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Diaspora is the flung-out population of a group of people from their original homeland, usually from the same national or ethnic origin.

Updated: 2018-11-20.
Diaspora is the flung-out population of a group of people from their original homeland; these dispersed peoples usually come from the same national or ethnic origin. Each diaspora community often shares their own traditions, language, or culture among themselves, as a way to stay in touch with their ancestral homes.

Traditionally, the word diaspora referred to the involuntary, long-term displacement of people, rather than people seeking adventure or following a long-distance relationship toward its happier conclusion.

One visible example of the diaspora definition today is the African American community in the US, as well as the African diaspora elsewhere, integrating into modern societies based on a history of slavery, for the most part. Other current examples are what’s termed as the “migrant crisis” in Europe and the Central American migrant caravans attempting to reach the US to seek asylum from gang violence back home.

William Safran, Professor Emeritus of Political Science at the University of Colorado Boulder, distinguishes migrant communities from a true diaspora with these six rules:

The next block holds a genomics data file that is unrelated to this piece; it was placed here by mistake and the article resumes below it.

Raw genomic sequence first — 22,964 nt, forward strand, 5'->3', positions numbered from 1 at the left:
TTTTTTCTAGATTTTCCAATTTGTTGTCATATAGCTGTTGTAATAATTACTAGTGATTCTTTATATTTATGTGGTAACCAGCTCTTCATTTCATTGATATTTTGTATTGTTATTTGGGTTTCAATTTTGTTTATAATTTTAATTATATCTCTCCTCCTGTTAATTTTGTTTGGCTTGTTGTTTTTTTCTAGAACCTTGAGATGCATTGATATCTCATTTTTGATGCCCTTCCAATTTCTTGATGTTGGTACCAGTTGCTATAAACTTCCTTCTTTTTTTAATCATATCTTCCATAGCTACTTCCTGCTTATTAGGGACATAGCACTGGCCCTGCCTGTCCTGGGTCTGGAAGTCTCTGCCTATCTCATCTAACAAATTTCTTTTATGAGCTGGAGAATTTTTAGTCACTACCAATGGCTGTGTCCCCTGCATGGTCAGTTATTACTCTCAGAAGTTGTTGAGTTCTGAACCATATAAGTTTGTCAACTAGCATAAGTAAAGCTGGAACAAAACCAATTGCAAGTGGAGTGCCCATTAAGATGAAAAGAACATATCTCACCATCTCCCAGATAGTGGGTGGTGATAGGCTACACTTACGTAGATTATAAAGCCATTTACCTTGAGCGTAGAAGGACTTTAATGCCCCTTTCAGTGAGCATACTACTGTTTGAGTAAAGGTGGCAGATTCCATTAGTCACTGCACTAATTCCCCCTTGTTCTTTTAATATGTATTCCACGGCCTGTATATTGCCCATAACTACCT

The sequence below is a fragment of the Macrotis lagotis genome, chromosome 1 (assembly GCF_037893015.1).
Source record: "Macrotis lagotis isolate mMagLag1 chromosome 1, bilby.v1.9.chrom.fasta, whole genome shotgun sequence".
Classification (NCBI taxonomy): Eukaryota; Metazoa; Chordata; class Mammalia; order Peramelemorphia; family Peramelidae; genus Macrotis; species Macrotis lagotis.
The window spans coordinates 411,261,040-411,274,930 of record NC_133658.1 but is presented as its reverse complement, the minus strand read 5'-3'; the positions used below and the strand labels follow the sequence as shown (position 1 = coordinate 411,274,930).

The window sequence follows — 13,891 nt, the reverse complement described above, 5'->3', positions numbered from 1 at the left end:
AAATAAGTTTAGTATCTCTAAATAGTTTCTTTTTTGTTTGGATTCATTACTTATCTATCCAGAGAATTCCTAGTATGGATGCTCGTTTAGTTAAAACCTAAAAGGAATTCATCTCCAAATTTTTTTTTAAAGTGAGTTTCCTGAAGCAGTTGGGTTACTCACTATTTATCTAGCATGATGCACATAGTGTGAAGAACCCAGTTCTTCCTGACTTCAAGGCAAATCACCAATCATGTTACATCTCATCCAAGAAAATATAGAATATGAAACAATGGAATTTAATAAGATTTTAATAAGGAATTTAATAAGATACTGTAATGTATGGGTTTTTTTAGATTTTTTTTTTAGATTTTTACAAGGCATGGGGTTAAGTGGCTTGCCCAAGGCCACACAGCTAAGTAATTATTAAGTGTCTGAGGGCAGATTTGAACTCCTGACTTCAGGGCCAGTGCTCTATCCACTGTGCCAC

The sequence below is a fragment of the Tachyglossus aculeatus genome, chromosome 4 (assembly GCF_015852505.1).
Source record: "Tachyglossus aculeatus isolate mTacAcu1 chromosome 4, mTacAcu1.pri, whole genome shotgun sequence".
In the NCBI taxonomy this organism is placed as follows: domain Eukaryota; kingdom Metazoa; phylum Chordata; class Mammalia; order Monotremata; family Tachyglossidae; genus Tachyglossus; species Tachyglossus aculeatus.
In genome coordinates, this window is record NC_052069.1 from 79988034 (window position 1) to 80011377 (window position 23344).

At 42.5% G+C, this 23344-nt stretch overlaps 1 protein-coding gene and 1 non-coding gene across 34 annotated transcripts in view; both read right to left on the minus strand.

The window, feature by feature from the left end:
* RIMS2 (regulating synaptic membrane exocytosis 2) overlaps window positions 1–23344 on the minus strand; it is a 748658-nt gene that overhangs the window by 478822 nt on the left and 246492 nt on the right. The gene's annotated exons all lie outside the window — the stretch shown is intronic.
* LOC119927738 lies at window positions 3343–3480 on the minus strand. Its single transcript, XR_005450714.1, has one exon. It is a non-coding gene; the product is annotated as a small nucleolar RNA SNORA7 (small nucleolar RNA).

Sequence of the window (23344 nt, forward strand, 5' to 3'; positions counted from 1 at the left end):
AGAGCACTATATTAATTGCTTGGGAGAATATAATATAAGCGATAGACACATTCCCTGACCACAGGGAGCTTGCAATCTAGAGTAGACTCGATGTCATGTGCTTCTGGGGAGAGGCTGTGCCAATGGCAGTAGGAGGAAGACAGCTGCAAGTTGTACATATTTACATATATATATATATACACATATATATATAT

• they, or their ancestors, have been dispersed from a specific original “center” to two or more “peripheral,” or foreign, regions
  • they retain a collective memory, vision, or myth about their original homeland—its physical location, history, and achievements
  • they believe that they are not—and perhaps cannot be—fully accepted by their host society and therefore feel partly alienated and insulated from it
  • they regard their ancestral homeland as their true, ideal home and as the place to which they or their descendants would (or should) eventually return—when conditions are appropriate
  • they believe that they should, collectively, be committed to the maintenance or restoration of their original homeland and to its safety and prosperity
  • they continue to relate, personally or vicariously, to that homeland in one way or another, and their ethno-communal consciousness and solidarity are importantly defined by the existence of such a relationship.

As language inevitably evolves, this word, too, changes in meaning. For example, the Polish diaspora often now refers to Polish citizens, descendants, and ethnic Polish living outside of Poland, such as in New York or Toronto.

In diplomacy, the embassy and consulates help to keep citizens of their home countries safe and out of trouble.

The word diaspora first appears in its modern sense when the Hebrew Bible was translated into the Greek Bible. Deuteronomy 28:25 says, “esē en diaspora en pasais tais basileiais tēs gēs.”

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